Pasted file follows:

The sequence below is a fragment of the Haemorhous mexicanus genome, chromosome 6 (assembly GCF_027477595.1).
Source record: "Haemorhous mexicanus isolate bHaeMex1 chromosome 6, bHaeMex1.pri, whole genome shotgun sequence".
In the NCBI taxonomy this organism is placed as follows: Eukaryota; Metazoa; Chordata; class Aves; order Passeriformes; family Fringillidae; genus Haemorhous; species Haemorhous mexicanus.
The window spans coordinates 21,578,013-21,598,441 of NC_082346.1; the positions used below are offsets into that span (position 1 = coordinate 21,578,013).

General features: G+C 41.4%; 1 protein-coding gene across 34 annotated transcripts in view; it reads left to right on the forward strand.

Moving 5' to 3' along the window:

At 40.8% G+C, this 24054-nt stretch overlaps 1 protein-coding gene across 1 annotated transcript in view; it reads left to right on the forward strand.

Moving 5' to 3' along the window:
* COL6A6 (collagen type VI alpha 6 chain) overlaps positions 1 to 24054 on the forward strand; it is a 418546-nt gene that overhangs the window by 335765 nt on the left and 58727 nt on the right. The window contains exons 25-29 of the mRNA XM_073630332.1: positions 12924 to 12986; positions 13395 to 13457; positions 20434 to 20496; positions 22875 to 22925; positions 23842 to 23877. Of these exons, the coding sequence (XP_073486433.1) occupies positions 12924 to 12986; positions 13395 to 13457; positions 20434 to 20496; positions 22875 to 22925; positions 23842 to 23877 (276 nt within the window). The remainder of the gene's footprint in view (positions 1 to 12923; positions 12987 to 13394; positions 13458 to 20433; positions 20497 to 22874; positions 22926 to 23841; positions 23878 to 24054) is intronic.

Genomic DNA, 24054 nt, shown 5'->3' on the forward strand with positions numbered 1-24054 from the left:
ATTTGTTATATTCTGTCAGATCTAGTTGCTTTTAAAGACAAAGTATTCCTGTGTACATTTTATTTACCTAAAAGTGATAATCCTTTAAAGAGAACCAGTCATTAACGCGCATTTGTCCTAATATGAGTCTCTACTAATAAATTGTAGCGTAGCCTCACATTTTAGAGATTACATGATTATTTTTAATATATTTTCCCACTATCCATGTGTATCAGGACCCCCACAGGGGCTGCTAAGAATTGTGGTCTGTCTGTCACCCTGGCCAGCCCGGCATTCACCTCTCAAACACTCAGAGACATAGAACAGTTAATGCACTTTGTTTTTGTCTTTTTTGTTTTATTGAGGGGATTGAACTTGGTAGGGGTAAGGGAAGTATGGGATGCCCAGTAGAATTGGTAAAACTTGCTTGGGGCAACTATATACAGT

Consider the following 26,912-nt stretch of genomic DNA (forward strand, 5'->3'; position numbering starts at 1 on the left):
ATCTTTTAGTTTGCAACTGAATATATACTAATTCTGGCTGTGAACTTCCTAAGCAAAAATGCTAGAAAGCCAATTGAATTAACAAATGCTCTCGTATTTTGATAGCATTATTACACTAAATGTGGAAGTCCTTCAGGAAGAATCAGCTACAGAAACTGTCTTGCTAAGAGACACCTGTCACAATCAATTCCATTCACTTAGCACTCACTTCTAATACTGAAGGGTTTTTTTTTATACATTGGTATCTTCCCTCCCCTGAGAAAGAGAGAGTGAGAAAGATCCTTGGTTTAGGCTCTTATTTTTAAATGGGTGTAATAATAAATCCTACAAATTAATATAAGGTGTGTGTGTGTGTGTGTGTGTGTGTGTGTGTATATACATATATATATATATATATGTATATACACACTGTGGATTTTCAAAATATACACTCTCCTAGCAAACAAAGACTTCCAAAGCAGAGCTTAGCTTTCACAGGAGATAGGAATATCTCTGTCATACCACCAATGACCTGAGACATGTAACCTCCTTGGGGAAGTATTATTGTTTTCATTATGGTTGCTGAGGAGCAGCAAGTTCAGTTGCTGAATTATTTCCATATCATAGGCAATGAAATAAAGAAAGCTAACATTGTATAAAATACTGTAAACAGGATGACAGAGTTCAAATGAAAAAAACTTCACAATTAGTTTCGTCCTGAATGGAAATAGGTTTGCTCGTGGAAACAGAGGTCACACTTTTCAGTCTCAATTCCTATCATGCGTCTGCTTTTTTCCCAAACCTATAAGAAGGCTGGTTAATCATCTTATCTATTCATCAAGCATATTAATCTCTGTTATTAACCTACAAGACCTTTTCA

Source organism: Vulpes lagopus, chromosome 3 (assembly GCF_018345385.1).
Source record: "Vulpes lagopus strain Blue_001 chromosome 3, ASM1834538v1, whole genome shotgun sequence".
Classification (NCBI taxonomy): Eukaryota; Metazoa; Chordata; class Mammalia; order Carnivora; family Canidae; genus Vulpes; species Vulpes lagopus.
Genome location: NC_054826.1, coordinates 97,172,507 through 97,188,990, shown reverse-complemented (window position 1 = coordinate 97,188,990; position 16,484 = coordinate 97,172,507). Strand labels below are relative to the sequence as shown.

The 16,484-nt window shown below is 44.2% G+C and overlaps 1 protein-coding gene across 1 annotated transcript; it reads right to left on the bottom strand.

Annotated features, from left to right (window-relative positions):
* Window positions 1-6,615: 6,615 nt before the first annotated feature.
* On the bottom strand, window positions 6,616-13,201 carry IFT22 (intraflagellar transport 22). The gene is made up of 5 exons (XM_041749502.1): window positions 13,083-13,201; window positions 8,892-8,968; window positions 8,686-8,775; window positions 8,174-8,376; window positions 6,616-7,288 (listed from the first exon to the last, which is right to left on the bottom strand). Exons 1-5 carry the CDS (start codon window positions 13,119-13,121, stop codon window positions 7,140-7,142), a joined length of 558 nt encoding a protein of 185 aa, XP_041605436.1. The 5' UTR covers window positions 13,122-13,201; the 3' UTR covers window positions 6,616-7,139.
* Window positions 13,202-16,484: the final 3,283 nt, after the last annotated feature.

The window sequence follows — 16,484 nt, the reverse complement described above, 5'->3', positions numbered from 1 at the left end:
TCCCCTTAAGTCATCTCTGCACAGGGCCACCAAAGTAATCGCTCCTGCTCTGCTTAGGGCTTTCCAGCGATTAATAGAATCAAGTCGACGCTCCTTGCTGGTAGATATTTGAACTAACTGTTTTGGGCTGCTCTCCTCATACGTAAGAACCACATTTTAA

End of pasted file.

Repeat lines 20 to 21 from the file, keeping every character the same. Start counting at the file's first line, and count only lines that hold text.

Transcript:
* Window positions 1-6,615: 6,615 nt before the first annotated feature.
* On the bottom strand, window positions 6,616-13,201 carry IFT22 (intraflagellar transport 22). The gene is made up of 5 exons (XM_041749502.1): window positions 13,083-13,201; window positions 8,892-8,968; window positions 8,686-8,775; window positions 8,174-8,376; window positions 6,616-7,288 (listed from the first exon to the last, which is right to left on the bottom strand). Exons 1-5 carry the CDS (start codon window positions 13,119-13,121, stop codon window positions 7,140-7,142), a joined length of 558 nt encoding a protein of 185 aa, XP_041605436.1. The 5' UTR covers window positions 13,122-13,201; the 3' UTR covers window positions 6,616-7,139.